“We remain in constant contact with the Department of Health to plan, monitor and respond to the number of cases,” Krueger said.
Solving the bottlenecks
In December, the city awarded Alto a $2 million contract to manage the distribution of Paxlovid. (Lanza, the health department spokesperson, said Alto began work before the contract was finalized because it was for emergency purchases; the contract is being reviewed by the city’s comptroller’s office.)
Paxlovid is one of two federally-approved antivirals now widely available for the treatment of COVID-19 during a disease course. Clinical trials for Paxlovid conducted by the drug’s manufacturer Pfizer showed that it reduced the risk of hospitalization or death for high-risk patients by nearly 90%.
The drug is intended to be taken as soon as possible after the onset of symptoms, for five days. According to data from Pfizer, delays in starting the course of the medication can slightly alter its effectiveness.
City dwellers can call a hotline (212-268-4319) and be put through to doctors who will direct them to a test and then provide a prescription for the drug. Alto will then deliver the medicine to the resident’s home free of charge. (Residents can also call a federal hotline, 1-888-720-7489, and be referred to a pharmacy where they can get a test and, if positive, free antiviral drugs.)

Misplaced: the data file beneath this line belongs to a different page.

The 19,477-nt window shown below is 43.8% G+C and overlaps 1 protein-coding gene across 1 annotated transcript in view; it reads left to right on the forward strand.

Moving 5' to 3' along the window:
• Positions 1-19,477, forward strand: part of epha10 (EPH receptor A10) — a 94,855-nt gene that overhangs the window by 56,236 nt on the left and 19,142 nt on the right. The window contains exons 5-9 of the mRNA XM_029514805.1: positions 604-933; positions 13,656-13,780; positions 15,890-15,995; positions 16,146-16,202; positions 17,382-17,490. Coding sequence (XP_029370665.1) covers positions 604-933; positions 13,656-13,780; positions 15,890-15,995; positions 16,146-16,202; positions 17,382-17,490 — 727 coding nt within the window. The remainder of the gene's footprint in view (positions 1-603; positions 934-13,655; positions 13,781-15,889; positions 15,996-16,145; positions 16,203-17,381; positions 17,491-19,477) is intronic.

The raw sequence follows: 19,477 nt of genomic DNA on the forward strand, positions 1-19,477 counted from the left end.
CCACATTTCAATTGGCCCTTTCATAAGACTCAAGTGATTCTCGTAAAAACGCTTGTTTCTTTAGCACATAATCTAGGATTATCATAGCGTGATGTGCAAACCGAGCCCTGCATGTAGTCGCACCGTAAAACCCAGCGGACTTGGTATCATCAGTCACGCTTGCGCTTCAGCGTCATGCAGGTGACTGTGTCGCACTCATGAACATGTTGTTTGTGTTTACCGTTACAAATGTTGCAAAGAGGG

Since December, Alto has given 13,000 courses of the drug in the five boroughs, according to the city.
When Mayor Eric Adams tested positive for the virus earlier this month, he was taking oral antiviral treatments, according to City Hall. Adams, 61, has said he is in remission from diabetes, a major risk factor for severe COVID-19. An Adams spokesperson declined to say whether Adams took Paxlovid or whether the drugs were delivered through Alto.
Although the drug is available at about 230 city pharmacies, Alto’s stock of the drug is by far the largest, according to federal site data: It has about 4,500 courses on hand, compared with 80 doses for the next largest stock in Manhattan, in the United States. Boriken Community Health Center in East Harlem.
The council says that prescriptions confirmed before 5pm on a weekday or 1pm on a weekend will be delivered the same day.
Pelzman said his patients have reported positive experiences with Alto’s deliveries, and Horowitz, whose patient waited 32 hours for a prescription, said other patients he’s prescribed the drug this week have seen only hours-long wait times for delivery.
Denis Nash, a professor at CUNY’s School of Public Health, said there are likely advantages and disadvantages to having a single digital pharmacy running the city-funded Paxlovid distribution operation. On the one hand, he said, it could simplify operations for the city.
But with a private supplier, it’s not clear that the drug will be distributed in neighborhoods that may need it most, where vaccination levels are lower and comorbidities are more common, he said.